President's Corner: Not too late to hold rail accountable | WHAT REALLY HAPPENED


President's Corner: Not too late to hold rail accountable

Across the country, people are getting fed up with large, expensive public works projects that siphon away taxpayer funds.

In January, New York Gov. Andrew Cuomo canceled a plan years in the making that would have shut down New York City’s L Train for tunnel repairs. Instead, he opted for a substantially cheaper plan concocted in a matter of weeks by a team of unpaid academic engineers. What’s more, the new plan can be carried out on nights and weekends, so the city won’t have to shut down service for more than a year while it’s completed.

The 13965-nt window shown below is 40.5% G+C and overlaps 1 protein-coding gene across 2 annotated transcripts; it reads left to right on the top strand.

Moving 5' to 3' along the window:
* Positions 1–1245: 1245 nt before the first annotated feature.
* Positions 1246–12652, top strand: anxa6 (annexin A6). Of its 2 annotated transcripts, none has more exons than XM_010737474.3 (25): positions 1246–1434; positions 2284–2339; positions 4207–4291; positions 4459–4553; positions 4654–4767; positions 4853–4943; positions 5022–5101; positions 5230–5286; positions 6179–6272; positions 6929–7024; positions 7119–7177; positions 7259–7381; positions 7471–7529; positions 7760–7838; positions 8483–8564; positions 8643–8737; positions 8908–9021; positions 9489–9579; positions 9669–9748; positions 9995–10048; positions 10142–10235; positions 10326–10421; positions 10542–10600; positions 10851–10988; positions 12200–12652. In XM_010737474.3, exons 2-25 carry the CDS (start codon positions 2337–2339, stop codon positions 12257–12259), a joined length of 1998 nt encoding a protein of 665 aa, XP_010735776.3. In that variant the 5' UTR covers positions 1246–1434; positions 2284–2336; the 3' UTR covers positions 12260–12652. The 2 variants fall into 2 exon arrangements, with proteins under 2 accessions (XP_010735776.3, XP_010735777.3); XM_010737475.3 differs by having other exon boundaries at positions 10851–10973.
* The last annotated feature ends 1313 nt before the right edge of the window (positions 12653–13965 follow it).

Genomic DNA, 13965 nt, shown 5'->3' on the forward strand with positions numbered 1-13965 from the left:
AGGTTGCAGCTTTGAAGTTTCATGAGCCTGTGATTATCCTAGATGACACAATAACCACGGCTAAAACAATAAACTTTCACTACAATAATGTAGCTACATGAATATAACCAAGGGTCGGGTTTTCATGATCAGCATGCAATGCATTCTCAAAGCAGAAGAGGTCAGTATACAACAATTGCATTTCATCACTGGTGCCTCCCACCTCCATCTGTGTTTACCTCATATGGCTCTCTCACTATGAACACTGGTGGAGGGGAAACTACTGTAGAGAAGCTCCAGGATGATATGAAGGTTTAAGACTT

If Cuomo’s plan works, it will be a rebuke to big, expensive and time-consuming government projects — and a black eye for the agency that insisted big and expensive was the only option.

Nor is New York the only state exploring alternatives to a public works boondoggle.

This week, California Gov. Gavin Newsome pulled the plug on the state’s bullet train project connecting San Francisco and Los Angeles, saying it, “would cost too much and … take too long.”

The high-speed rail line, originally slated to cost $64 billion, was expected to cost $77 billion or more and wouldn’t be completed until 2033. Critics warned the train would lose money, not attract enough passengers and be too expensive to ride.

Sound familiar?

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